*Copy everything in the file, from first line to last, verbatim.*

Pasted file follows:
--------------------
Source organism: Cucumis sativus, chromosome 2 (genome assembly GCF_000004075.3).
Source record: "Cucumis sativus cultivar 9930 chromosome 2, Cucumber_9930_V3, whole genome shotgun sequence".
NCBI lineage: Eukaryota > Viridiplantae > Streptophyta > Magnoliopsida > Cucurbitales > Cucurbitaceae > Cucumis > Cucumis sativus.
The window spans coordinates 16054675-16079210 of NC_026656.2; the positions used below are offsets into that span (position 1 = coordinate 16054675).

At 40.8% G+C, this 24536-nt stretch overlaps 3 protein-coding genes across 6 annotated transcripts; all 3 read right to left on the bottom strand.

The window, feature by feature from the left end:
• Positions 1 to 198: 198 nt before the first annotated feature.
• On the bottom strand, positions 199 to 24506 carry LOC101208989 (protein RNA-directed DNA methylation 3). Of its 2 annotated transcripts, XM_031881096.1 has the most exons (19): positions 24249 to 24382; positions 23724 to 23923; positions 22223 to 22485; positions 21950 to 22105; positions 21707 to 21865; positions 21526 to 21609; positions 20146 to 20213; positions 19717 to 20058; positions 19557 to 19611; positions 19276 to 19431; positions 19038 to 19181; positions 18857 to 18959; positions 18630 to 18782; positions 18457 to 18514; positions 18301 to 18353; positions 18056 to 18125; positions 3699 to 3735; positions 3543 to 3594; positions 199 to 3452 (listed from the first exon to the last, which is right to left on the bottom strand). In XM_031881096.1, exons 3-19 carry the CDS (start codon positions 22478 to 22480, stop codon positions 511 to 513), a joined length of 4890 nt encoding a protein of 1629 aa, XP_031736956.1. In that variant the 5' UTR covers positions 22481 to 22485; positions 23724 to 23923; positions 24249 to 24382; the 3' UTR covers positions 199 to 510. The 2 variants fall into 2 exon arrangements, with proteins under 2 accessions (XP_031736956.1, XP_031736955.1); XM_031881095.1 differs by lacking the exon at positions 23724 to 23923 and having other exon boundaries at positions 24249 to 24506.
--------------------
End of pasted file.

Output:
Source organism: Cucumis sativus, chromosome 2 (genome assembly GCF_000004075.3).
Source record: "Cucumis sativus cultivar 9930 chromosome 2, Cucumber_9930_V3, whole genome shotgun sequence".
NCBI lineage: Eukaryota > Viridiplantae > Streptophyta > Magnoliopsida > Cucurbitales > Cucurbitaceae > Cucumis > Cucumis sativus.
The window spans coordinates 16054675-16079210 of NC_026656.2; the positions used below are offsets into that span (position 1 = coordinate 16054675).

At 40.8% G+C, this 24536-nt stretch overlaps 3 protein-coding genes across 6 annotated transcripts; all 3 read right to left on the bottom strand.

The window, feature by feature from the left end:
• Positions 1 to 198: 198 nt before the first annotated feature.
• On the bottom strand, positions 199 to 24506 carry LOC101208989 (protein RNA-directed DNA methylation 3). Of its 2 annotated transcripts, XM_031881096.1 has the most exons (19): positions 24249 to 24382; positions 23724 to 23923; positions 22223 to 22485; positions 21950 to 22105; positions 21707 to 21865; positions 21526 to 21609; positions 20146 to 20213; positions 19717 to 20058; positions 19557 to 19611; positions 19276 to 19431; positions 19038 to 19181; positions 18857 to 18959; positions 18630 to 18782; positions 18457 to 18514; positions 18301 to 18353; positions 18056 to 18125; positions 3699 to 3735; positions 3543 to 3594; positions 199 to 3452 (listed from the first exon to the last, which is right to left on the bottom strand). In XM_031881096.1, exons 3-19 carry the CDS (start codon positions 22478 to 22480, stop codon positions 511 to 513), a joined length of 4890 nt encoding a protein of 1629 aa, XP_031736956.1. In that variant the 5' UTR covers positions 22481 to 22485; positions 23724 to 23923; positions 24249 to 24382; the 3' UTR covers positions 199 to 510. The 2 variants fall into 2 exon arrangements, with proteins under 2 accessions (XP_031736956.1, XP_031736955.1); XM_031881095.1 differs by lacking the exon at positions 23724 to 23923 and having other exon boundaries at positions 24249 to 24506.